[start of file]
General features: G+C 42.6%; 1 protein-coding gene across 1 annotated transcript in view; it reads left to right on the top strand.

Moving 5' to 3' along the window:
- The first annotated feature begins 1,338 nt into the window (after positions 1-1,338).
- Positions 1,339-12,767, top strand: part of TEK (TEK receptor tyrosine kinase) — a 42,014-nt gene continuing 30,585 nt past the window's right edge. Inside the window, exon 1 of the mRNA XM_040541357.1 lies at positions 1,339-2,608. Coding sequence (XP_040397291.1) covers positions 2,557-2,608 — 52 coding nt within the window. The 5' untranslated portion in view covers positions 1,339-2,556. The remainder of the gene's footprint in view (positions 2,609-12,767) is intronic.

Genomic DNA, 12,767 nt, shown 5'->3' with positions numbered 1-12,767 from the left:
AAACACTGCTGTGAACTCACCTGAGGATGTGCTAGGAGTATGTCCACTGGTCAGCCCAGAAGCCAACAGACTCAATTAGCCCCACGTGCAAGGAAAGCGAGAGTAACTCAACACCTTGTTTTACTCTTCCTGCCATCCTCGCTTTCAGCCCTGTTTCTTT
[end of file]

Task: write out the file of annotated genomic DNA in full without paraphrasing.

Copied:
General features: G+C 42.6%; 1 protein-coding gene across 1 annotated transcript in view; it reads left to right on the top strand.

Moving 5' to 3' along the window:
- The first annotated feature begins 1,338 nt into the window (after positions 1-1,338).
- Positions 1,339-12,767, top strand: part of TEK (TEK receptor tyrosine kinase) — a 42,014-nt gene continuing 30,585 nt past the window's right edge. Inside the window, exon 1 of the mRNA XM_040541357.1 lies at positions 1,339-2,608. Coding sequence (XP_040397291.1) covers positions 2,557-2,608 — 52 coding nt within the window. The 5' untranslated portion in view covers positions 1,339-2,556. The remainder of the gene's footprint in view (positions 2,609-12,767) is intronic.

Genomic DNA, 12,767 nt, shown 5'->3' with positions numbered 1-12,767 from the left:
AAACACTGCTGTGAACTCACCTGAGGATGTGCTAGGAGTATGTCCACTGGTCAGCCCAGAAGCCAACAGACTCAATTAGCCCCACGTGCAAGGAAAGCGAGAGTAACTCAACACCTTGTTTTACTCTTCCTGCCATCCTCGCTTTCAGCCCTGTTTCTTT